Linked by Thom Holwerda on Fri 15th Feb 2013 10:40 UTC
General Development "Since I left my job at Amazon I have spent a lot of time reading great source code. Having exhausted the insanely good idSoftware pool, the next thing to read was one of the greatest game of all time: Duke Nukem 3D and the engine powering it named 'Build'. It turned out to be a difficult experience: The engine delivered great value and ranked high in terms of speed, stability and memory consumption but my enthousiasm met a source code controversial in terms of organization, best practices and comments/documentation. This reading session taught me a lot about code legacy and what helps a software live long." Hail to the king, baby.
Permalink for comment 552841
To read all comments associated with this story, please click here.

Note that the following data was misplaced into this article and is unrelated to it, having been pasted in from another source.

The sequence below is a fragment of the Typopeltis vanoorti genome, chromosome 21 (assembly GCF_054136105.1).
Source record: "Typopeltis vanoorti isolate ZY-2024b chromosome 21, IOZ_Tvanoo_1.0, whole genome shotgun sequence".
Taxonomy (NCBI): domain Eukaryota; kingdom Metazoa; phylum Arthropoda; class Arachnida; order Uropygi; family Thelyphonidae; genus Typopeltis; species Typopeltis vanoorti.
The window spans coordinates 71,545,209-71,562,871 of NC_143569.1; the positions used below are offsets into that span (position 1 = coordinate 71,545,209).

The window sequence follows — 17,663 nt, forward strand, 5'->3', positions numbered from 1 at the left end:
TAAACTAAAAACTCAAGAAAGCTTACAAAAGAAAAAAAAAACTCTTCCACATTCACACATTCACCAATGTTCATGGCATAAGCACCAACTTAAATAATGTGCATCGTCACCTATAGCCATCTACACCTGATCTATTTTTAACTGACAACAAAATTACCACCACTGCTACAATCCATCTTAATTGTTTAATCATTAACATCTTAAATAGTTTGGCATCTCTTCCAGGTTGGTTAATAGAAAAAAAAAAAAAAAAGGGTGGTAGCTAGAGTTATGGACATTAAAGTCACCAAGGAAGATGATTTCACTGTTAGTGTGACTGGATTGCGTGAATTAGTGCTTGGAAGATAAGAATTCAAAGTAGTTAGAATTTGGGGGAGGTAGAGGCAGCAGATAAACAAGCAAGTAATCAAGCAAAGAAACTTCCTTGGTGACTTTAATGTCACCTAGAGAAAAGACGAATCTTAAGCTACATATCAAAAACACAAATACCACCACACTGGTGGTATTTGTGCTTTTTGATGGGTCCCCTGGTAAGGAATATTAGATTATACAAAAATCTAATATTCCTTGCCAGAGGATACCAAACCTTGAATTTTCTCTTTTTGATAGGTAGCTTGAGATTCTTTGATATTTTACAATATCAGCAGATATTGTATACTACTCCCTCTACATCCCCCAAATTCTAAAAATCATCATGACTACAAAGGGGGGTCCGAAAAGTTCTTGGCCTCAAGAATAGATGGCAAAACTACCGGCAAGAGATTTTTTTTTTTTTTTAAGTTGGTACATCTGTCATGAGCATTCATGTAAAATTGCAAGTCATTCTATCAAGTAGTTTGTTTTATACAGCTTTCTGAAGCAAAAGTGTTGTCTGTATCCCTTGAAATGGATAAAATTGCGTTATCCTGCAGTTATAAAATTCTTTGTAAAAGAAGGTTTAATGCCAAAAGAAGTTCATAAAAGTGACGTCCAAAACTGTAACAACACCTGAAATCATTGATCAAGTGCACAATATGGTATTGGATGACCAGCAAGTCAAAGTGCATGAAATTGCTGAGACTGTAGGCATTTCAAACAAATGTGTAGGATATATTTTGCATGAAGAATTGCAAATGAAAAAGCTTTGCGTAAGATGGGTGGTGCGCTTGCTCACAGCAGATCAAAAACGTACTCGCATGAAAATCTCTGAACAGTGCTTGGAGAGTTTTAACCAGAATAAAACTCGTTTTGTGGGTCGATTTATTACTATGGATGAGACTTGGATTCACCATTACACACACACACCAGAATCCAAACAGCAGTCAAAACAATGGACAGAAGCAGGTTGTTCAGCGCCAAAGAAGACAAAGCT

RE[2]: Comment by ilovebeer
by ilovebeer on Mon 18th Feb 2013 20:55 UTC in reply to "RE: Comment by ilovebeer"
Member since:

There doesn't exist a situation where code doesn't need maintenance. Assuming so is a stunning display of a lack of forethought.

Of course there is. Just like there are situations where code needs little maintenance, and where code needs considerable maintenance. Assuming all code needs maintenance is the true stunning display of poor assumption. I guess there are people who haven't heard of backwards-compatibility, not breaking user-space as rule of thumb, ABI, etc. Or that the code is simplistic enough that no changes have been needed in ages (if ever).

Reply Parent Score: 2